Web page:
There are times when I feel like there’s not just ‘an’ elephant in the room in my therapy sessions but rather ‘a herd’ of elephants in the room with me. Some days there are so many jostling for position and distracting me that it can make it very difficult to do any work. I can’t even see or hear my therapist over and around the huge mass and racket that a number of metaphorical pachyderms generate in my mind.
I’ve been aware, for a long time, that there are some elephants that could do with moving on to make space for me and my therapist to work together. They’re quite stubborn, big buggers, though, and they don’t want to move! It doesn’t help, either, that The Critic is doing everything possible to keep the elephants there…and we all know how powerful she is.
I know I can’t push the elephants out the door on my own, or persuade them to move on. I need my therapist’s help with this task. She knows there are elephants too. She mentions them a fair bit, but I don’t think she has always got an idea of which elephant is sitting between us on any given day; she just senses a presence. She tries to invite the elephant out of the shadows – she can’t miss my silence, she knows it’s there, but when I have an elephant’s trunk wrapped around my face acting as a gag I can’t say anything.
I’ve learnt over time that it’s not just as simple as my asking the elephants to ‘please go back to where you came from (so I can just talk about something else that is easy)’ in order for them to leave. I have to tell my therapist that they’re there, who they are, and together we have to coax the elephant into not feeling like it belongs in hiding anymore. We have to make friends with it, give it some attention, and then it gladly moves out for a bit, or sometimes even permanently (if we do a good enough job).
Whilst I want to set these massive beasts free because they don’t look at all comfortable in the small room, and I am certainly uncomfortable when they are there, it is not as easy as it might seem. See, the thing is, these elephants often feel threatening to me. Whilst The Critic is a fabulous ring master in this circus that is my therapy and can tell the elephants exactly what to do, I am less confident with them. I’m more of a cat person, really!
Part of the problem is that I worry about how my therapist will respond to the elephants when she meets them properly. I wonder (panic about) whether she will be able to help me with them or whether she’ll send me packing along with them when she finally sees just how destructive they could be. Some of the elephants are very young, vulnerable, and needy and just want to sit with her but know they can’t; others are absolutely raging and want to destroy the place. It’s complex. Any one of them handled in the wrong way could result in a stampede.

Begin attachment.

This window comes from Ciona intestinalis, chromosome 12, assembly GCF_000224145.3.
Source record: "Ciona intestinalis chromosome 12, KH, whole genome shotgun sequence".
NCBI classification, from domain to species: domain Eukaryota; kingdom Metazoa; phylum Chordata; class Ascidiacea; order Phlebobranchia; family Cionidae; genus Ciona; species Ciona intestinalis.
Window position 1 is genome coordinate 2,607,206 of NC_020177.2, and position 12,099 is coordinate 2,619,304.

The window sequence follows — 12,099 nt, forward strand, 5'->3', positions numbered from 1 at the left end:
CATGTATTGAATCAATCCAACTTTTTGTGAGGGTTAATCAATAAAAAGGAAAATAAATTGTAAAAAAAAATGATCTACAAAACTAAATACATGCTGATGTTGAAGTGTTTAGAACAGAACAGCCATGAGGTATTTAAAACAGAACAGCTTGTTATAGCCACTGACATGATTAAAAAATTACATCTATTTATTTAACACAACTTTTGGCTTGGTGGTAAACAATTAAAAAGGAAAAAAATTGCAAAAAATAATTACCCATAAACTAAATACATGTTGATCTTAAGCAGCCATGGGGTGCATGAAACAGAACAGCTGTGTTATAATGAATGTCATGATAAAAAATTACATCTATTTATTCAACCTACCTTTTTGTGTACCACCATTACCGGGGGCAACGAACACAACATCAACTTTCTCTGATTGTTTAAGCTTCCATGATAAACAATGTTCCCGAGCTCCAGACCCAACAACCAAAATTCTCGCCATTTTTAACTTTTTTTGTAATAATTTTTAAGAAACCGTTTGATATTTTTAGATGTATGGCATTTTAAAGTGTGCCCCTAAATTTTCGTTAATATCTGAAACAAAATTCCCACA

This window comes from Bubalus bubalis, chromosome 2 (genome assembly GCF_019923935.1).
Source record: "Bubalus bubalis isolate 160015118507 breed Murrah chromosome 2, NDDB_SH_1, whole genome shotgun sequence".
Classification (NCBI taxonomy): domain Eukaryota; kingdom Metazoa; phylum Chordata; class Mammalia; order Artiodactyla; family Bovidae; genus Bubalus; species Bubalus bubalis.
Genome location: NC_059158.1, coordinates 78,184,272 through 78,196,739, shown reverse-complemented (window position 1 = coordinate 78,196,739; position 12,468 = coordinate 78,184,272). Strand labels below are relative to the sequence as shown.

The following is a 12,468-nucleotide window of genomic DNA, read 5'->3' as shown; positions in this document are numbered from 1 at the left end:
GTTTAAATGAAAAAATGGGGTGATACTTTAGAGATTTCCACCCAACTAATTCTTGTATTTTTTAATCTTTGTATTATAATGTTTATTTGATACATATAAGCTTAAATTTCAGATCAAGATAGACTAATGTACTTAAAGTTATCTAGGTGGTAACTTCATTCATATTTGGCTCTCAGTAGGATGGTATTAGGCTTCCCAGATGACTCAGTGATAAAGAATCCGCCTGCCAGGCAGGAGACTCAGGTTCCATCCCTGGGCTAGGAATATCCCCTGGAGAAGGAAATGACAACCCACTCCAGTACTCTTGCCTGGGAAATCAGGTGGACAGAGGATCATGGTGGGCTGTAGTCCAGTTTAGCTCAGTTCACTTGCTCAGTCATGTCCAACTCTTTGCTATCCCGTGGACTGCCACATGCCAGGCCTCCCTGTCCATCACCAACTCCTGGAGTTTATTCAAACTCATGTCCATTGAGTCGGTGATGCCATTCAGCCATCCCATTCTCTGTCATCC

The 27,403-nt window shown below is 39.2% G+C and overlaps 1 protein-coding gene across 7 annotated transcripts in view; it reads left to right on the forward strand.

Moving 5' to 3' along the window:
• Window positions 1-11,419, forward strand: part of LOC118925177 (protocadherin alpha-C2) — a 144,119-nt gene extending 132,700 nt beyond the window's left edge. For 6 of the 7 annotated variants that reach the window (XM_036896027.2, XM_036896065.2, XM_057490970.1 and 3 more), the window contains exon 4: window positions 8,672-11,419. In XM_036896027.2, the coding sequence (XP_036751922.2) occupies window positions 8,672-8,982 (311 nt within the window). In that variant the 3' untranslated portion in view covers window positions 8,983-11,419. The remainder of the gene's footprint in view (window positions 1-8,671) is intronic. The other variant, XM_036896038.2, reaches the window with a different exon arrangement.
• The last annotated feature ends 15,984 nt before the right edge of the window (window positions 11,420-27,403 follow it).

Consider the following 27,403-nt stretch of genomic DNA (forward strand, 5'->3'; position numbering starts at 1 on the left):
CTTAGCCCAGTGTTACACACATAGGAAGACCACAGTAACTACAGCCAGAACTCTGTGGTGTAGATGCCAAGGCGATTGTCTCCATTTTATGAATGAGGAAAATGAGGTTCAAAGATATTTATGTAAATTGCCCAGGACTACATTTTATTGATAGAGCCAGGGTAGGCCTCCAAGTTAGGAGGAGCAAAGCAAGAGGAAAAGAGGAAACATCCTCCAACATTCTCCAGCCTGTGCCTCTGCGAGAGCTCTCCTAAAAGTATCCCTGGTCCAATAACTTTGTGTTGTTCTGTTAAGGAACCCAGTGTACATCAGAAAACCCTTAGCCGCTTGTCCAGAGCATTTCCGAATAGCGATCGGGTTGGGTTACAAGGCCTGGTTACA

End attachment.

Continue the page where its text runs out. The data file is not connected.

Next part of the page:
Recently, after the Easter break, I was feeling brave/desperate/squashed and so I finally pointed out one of the long-standing, elderly elephants to my therapist. I felt a bit like David Attenborough as I described this twenty year old. Her name is Edey, or ED. Edey has been a near constant companion to me since my teens. She’s a skinny elephant and looks like she’s had a tough time over the years. My therapist knows of her but has never really come face-to-face with her before.
Edey is a shy elephant and frightens easily. So when she first met my therapist properly she was quite tentative and didn’t want to be fully seen. Little by little over the last couple of months she let herself be seen more by my therapist and I was able to talk about the problems Edey has. It was going so well. I felt like my therapist and I were, for the first time, really getting to grips with this massive elephant together. It felt like we were co-creating a plan for her. She was calming down, trusted my therapist, and was thinking about going outside.
And then something unexpected happened. My therapist took her by surprise and spooked her in a session and since then Edey has gone back to being one of the elephants in the room. My therapist and I both know she’s there, but for now I don’t feel like I can mention her because this sad, little elephant could be the one that gets me terminated from my therapy, or at least having to ‘work towards an ending’. And frankly there are other little elephants in the room who can’t bear the thought of that. Edey really couldn’t care less now. She wants to smash everything up and get all the others to join her and then march out the door.
I was worried about talking about Edey, in six years she’s rarely come up, despite having always been there with me, but after what’s happened (and yes, I know my therapist was just doing her job and has acted in my best interests etc- it’s not what has been done that’s the problem, it’s how it was done) I am even more terrified about talking about some of the others. Edey is a tough old beast but some of the little ones are already so wounded that I am not sure they could handle my therapist treating them in anything but a gentle way.
Anyway, winding metaphors aside, I wrote my therapist a letter this week. I’ll type it up and post it on here, later. I am still unsure if I will hand it over on Monday. This is a nothing post but I just had to write this because I saw this image on Facebook earlier and thought it was utter genius!
Oh what a beautiful description of your elephants. They sound both scary and wonderful.
LikeLiked by 2 people
Ah thank you. They’re restless today as I’ve got therapy! Eek!